Deciding on a marketing budget helps you determine the scope of your campaign hence reducing the chances of overspending. Depending on your initial goal (Step 1), you can leverage the strength of advertising on Google with Google Ads. It focuses on keywords likely to be included in search queries by your target audience. With Facebook Ads, you can acquire new customers based on their behavior patterns and interests. The platform offers your product (or service) for those who already looked through similar products or services before. Another tool to consider is LinkedIn. With over 760 million active users LinkedIn’s marketing solutions platform can help you reach out to thousands of prospective customers. We’ve created a detailed complete Checklist describing explicit steps to launch a successful LinkedIn campaign. Check it out if LinkedIn is your marketing platform.
One of the strategies many marketers use to identify the main source of their traffic is incorporating more than one marketing platform. That’s what we did for one of our clients in e-commerce. The client is the US fashionable sunglasses company that was looking to promote their brand and scaling the business using Paid Social and Paid Search platforms, particularly Facebook and Google Ads. Continuously testing new audiences and replacing underperforming saturated audiences, our media team has improved remarketing audience collection and built an integrated strategy between these two platforms delivering a 42% ROAS improvement and 1,200% increase in total sales.
If you are facing the issue of defining the right marketing platform(s) to target your audience, we are happy to help. Just leave us a brief message by filling out the form on our web for a strategic consultancy.
Step 4: Take Care of your Creatives. Practical examples for Google, Facebook, and LinkedIn Campaigns
- Tips on Google Creatives
Google’s Dynamic Creatives help to serve your audience with relevant ad content targeting different customers and contexts. Let’s put this into context; by using a dynamic feed, you can choose to display an ad targeting one of your audiences, e.g., male and female students under 25 years, and simultaneously target another audience, e.g., only male students over 25 years.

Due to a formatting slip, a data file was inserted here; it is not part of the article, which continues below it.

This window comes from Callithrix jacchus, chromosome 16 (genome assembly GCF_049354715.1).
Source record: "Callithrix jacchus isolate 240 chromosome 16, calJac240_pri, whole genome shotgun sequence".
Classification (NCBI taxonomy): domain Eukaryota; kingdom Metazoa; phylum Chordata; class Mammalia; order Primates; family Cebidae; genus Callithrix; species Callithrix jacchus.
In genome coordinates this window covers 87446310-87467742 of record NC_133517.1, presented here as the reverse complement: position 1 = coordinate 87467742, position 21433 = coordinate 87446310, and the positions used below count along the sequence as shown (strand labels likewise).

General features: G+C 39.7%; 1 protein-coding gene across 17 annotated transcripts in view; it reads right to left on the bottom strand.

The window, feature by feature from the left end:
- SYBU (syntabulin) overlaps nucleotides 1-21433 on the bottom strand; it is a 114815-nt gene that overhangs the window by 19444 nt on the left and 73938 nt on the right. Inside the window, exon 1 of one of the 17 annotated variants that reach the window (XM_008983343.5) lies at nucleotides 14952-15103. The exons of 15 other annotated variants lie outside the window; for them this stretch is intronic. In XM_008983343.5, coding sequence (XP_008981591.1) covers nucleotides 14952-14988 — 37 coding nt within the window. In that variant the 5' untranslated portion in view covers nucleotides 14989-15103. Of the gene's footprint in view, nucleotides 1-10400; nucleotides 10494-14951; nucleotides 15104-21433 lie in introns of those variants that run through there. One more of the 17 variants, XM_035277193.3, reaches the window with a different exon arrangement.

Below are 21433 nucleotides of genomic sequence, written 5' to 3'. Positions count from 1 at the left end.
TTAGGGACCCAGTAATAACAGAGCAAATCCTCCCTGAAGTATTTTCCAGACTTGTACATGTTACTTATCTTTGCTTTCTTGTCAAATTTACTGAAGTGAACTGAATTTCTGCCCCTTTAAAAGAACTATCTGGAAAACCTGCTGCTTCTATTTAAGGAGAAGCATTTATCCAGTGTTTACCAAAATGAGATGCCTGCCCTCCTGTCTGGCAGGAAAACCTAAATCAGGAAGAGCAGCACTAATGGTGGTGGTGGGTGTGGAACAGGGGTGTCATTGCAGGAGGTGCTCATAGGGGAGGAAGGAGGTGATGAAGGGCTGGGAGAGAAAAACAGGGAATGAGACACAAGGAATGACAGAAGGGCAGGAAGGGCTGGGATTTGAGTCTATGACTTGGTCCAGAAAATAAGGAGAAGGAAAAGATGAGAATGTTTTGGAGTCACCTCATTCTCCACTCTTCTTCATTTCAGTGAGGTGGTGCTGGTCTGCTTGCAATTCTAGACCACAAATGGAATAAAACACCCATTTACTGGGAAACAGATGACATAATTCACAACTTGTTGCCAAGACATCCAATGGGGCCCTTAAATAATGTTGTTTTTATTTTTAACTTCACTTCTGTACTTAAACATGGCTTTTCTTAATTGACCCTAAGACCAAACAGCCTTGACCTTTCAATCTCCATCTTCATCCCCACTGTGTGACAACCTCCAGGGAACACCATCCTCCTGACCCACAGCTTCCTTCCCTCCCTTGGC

With more than 45 thousand potential permutations available to test, you can swap or add multiple elements, including (but not limited to) images, videos, texts, exit URLs, and call-to-actions. It’s a convenient tool that allows you to display the most relevant ads to your target audience and increase traffic efficiency.
Examples of dynamic creatives include Google Store, Google Pixel, Google Ads, and Stadia (cloud gaming service). They can be used in Search, Display, Shopping, Discovery, and App campaigns.
- Tips on Facebook Creatives
According to Facebook research, Static + Video Ads work together better and show a 17% higher conversion rate than static images alone. Taking into consideration that video is booming right now and most of the world’s total videos are being viewed on mobile, we recommend creating mobile-optimized ads. Based on these insights the best option would be to develop video creatives and optimize them for mobile initially. To learn more specifics about ads’ development that showed a high conversion rate, check our previous post and download the Creative Guide.
- Tips on LinkedIn Creatives
LinkedIn is a great tool to have for any brand aiming to leverage a digital presence and increase brand awareness. The platform offers multiple ad formats, including Sponsored Content (single Image Ads, Video Ads, and Carousel Ads), Message Ads (previously called Sponsored InMail), Dynamic and Text Ads.
Sponsored Content appears on users’ feed and aims at sharing relevant content with your audience. Video ads are important elements on the platform since they tend to show a higher engagement rate.
Message Ads work well for lead generation. A short and sharp CTA goes hand in hand with Message Ads since they are a direct line to your network.
Dynamic Ads help you create a personalized experience for your audience. This is achieved by developing personalized ads, tailored details, and data taken from LinkedIn members’ profiles.
Text Ads are compelling pay-per-click (PPC) or cost-per-impression (CPM) Ads. It’s a great format to reach your target in minutes and boost brand awareness.
Step 5: Measure the Results Constantly
Constantly measuring the outcomes of your advertising campaign is vital to optimizing its performance. Setting up clear KPIs and measurement metrics (Step 2) enables you to direct your resources towards the most efficient campaigns and allows you to make better-informed decisions. Constantly keeping track of CPA and ROAS values for each of the campaigns reveals the best practices to maximize your ROI. If you feel numb about analytics, feel free to reach out through the form to discover the opportunities to collaborate. Partnering with Google (Google Premier Partner) and Facebook we help brands take control over their data and bring measurements to the next level. We’ll gladly do the same for you.